Oh and maybe someone out there (Ronan or John C.?) could help me with this one: Why in the world did JS give his transliteration of ‘olam as “gnolaum” in Abr. 3:18? Phonetically, I’m fine with the “au” part (I’ll bet there were no standardized transliteration rules in the 1830s), but I don’t get the “gn” part. It doesn’t make sense phonetically or otherwise. The only NW Semitic connection I can think of is the Ugaritic letter “gayin,” but I don’t believe the Ugaritic cognate for the Hebrew ‘olam even contains the letter gayin as far as I remember… Anybody have anything on this strange transliteration?

  7. My best friend is a Jewish LDS convert. We have a traditional Rosh Hashanah dinner with his family each year, and this year we invited an additional family where the dad is a Jewish convert to Mormonism (he just replaced me in our bishopric)

    I’ve been preparing since Friday. Chicken soup with matzo balls, a nice brisket of beef, pomegranates, apples with honey for dipping. The kids all marched around the living room pretending they had shofars.

    And the best part… leftovers!

  8. David J.: Hebrew orthography used ‘ayin for two sounds, the ‘ayin and ghayin (which survived independantly in Ugaritic and Arabic). Though the sound of ghayin eventually merged with ayin in Hebrew, it was still there by NT days. For example, the English pronounciation of Gomorrah comes to us through the Greek Septuagint, which spelled it with a g, even though in Hebrew Gomorrah begins with an ayin.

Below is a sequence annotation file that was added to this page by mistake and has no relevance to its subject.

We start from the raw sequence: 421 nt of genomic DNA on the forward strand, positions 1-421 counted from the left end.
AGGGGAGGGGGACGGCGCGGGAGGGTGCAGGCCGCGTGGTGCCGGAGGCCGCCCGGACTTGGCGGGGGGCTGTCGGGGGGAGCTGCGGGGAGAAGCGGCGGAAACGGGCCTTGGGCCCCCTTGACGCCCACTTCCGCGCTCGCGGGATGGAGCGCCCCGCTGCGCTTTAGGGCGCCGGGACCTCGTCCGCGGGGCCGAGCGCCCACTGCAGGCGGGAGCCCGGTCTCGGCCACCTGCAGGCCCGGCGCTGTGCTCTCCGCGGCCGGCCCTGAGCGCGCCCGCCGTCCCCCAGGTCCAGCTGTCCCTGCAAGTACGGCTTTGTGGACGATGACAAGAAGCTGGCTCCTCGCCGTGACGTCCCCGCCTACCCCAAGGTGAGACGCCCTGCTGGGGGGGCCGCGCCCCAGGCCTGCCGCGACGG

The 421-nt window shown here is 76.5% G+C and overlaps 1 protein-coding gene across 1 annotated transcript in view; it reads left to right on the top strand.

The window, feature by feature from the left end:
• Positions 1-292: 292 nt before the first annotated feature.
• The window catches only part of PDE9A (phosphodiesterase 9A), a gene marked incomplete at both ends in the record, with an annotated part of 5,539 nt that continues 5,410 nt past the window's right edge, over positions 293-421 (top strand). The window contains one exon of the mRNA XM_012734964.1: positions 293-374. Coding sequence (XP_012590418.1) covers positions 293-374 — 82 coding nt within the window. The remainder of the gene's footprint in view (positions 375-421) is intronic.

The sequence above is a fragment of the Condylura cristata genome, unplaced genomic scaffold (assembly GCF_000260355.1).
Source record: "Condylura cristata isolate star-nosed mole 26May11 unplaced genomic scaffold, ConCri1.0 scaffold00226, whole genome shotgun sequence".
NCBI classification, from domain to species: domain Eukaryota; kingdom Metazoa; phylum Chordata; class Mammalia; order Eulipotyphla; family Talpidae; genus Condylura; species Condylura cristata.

Joseph Smith’s Hebrew teacher, Josiah Seixas, was a Sephardic Jew, and pronounced ayin more like the old ghayin. You can see it in his transliterations in grammar he wrote. He also pronounced qamets like an -aw- Hence, we have gnolaum instead of olam.

    Ben McGuire used to have a .pdf of Seixas grammar on his website.

  9. “I don’t believe the Ugaritic cognate for the Hebrew ‘olam even contains the letter gayin as far as I remember…”

    As a follow-up, you are right about this. ( I don’t think I made that clear.) Both the Ug. and Arb. cognates are spelled with ayin instead of ghayin, but due to Seixas’ Sephardic pronounciation, it sounded much more gutteral.

  10. Ben S.: yo, thanks for the info. It’s so sad to me that us “gringos” learn Hebrew by pronouncing the ‘aleph and the ‘ayin the same way. One of my profs indicated that a true speaker speaks and hears the difference. My training didn’t emphasize phonetics much at all, just translation/reading ability and syntax/grammar. Seixas’ grammar would be an interesting addition to my out-of-control “religion” file on the C drive. Thanks for pointing it out.

    I have noticed the gayin issue with Gohorrah once before, and I believe I also spotted it on another word (I think it was a proper noun as well), but I can’t remember that word at all. It’s been two years since I ran into it.